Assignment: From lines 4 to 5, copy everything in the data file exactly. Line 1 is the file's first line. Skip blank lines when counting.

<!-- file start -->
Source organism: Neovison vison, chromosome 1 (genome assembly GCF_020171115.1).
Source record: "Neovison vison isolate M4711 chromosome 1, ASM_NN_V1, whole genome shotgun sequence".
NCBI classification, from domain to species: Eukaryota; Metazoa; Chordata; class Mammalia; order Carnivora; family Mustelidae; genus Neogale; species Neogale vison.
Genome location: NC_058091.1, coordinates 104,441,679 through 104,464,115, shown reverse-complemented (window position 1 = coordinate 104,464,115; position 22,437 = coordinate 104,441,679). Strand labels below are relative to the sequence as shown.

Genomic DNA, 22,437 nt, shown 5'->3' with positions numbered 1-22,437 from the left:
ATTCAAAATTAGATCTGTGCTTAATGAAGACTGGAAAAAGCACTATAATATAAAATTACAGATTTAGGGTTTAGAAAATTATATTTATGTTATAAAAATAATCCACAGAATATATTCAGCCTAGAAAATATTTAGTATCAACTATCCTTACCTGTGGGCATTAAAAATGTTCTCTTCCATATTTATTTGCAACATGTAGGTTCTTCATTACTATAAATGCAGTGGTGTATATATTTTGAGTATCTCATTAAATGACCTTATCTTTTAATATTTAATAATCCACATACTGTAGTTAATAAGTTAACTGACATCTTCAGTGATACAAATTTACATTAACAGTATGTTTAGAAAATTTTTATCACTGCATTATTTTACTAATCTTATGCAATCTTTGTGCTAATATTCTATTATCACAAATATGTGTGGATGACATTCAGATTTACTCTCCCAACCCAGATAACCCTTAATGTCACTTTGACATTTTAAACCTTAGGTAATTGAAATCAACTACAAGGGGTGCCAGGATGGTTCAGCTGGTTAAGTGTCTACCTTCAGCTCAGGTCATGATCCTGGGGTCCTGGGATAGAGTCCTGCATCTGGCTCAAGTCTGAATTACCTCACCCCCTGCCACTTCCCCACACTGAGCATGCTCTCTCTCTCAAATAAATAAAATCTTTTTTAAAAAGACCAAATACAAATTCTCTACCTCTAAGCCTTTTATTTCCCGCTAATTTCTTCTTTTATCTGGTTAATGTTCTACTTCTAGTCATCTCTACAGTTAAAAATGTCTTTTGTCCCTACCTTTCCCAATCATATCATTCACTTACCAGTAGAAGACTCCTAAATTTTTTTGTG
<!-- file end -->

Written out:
Genome location: NC_058091.1, coordinates 104,441,679 through 104,464,115, shown reverse-complemented (window position 1 = coordinate 104,464,115; position 22,437 = coordinate 104,441,679). Strand labels below are relative to the sequence as shown.

Genomic DNA, 22,437 nt, shown 5'->3' with positions numbered 1-22,437 from the left: